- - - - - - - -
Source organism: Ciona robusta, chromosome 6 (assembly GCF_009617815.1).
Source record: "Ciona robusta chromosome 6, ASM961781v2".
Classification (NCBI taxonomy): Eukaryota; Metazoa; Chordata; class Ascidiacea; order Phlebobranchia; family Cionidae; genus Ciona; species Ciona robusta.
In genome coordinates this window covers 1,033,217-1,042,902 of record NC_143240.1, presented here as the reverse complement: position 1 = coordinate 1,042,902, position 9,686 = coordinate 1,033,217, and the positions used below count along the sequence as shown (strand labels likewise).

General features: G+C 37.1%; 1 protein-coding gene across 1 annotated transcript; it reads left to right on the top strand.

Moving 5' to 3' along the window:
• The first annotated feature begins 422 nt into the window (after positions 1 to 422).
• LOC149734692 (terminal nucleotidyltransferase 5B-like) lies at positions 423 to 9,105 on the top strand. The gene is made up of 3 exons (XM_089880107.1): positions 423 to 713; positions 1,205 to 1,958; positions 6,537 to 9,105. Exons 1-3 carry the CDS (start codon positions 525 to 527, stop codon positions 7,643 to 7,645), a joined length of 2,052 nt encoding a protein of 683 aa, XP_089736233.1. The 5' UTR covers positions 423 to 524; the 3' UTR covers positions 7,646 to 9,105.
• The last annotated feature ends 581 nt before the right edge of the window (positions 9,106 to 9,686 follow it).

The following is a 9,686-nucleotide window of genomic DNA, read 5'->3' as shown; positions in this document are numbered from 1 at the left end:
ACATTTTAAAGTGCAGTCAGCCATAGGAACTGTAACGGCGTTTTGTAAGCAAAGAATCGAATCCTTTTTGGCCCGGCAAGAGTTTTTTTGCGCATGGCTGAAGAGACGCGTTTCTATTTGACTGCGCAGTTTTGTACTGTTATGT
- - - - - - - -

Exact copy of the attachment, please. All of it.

Source organism: Ciona robusta, chromosome 6 (assembly GCF_009617815.1).
Source record: "Ciona robusta chromosome 6, ASM961781v2".
Classification (NCBI taxonomy): Eukaryota; Metazoa; Chordata; class Ascidiacea; order Phlebobranchia; family Cionidae; genus Ciona; species Ciona robusta.
In genome coordinates this window covers 1,033,217-1,042,902 of record NC_143240.1, presented here as the reverse complement: position 1 = coordinate 1,042,902, position 9,686 = coordinate 1,033,217, and the positions used below count along the sequence as shown (strand labels likewise).

General features: G+C 37.1%; 1 protein-coding gene across 1 annotated transcript; it reads left to right on the top strand.

Moving 5' to 3' along the window:
• The first annotated feature begins 422 nt into the window (after positions 1 to 422).
• LOC149734692 (terminal nucleotidyltransferase 5B-like) lies at positions 423 to 9,105 on the top strand. The gene is made up of 3 exons (XM_089880107.1): positions 423 to 713; positions 1,205 to 1,958; positions 6,537 to 9,105. Exons 1-3 carry the CDS (start codon positions 525 to 527, stop codon positions 7,643 to 7,645), a joined length of 2,052 nt encoding a protein of 683 aa, XP_089736233.1. The 5' UTR covers positions 423 to 524; the 3' UTR covers positions 7,646 to 9,105.
• The last annotated feature ends 581 nt before the right edge of the window (positions 9,106 to 9,686 follow it).

The following is a 9,686-nucleotide window of genomic DNA, read 5'->3' as shown; positions in this document are numbered from 1 at the left end:
ACATTTTAAAGTGCAGTCAGCCATAGGAACTGTAACGGCGTTTTGTAAGCAAAGAATCGAATCCTTTTTGGCCCGGCAAGAGTTTTTTTGCGCATGGCTGAAGAGACGCGTTTCTATTTGACTGCGCAGTTTTGTACTGTTATGT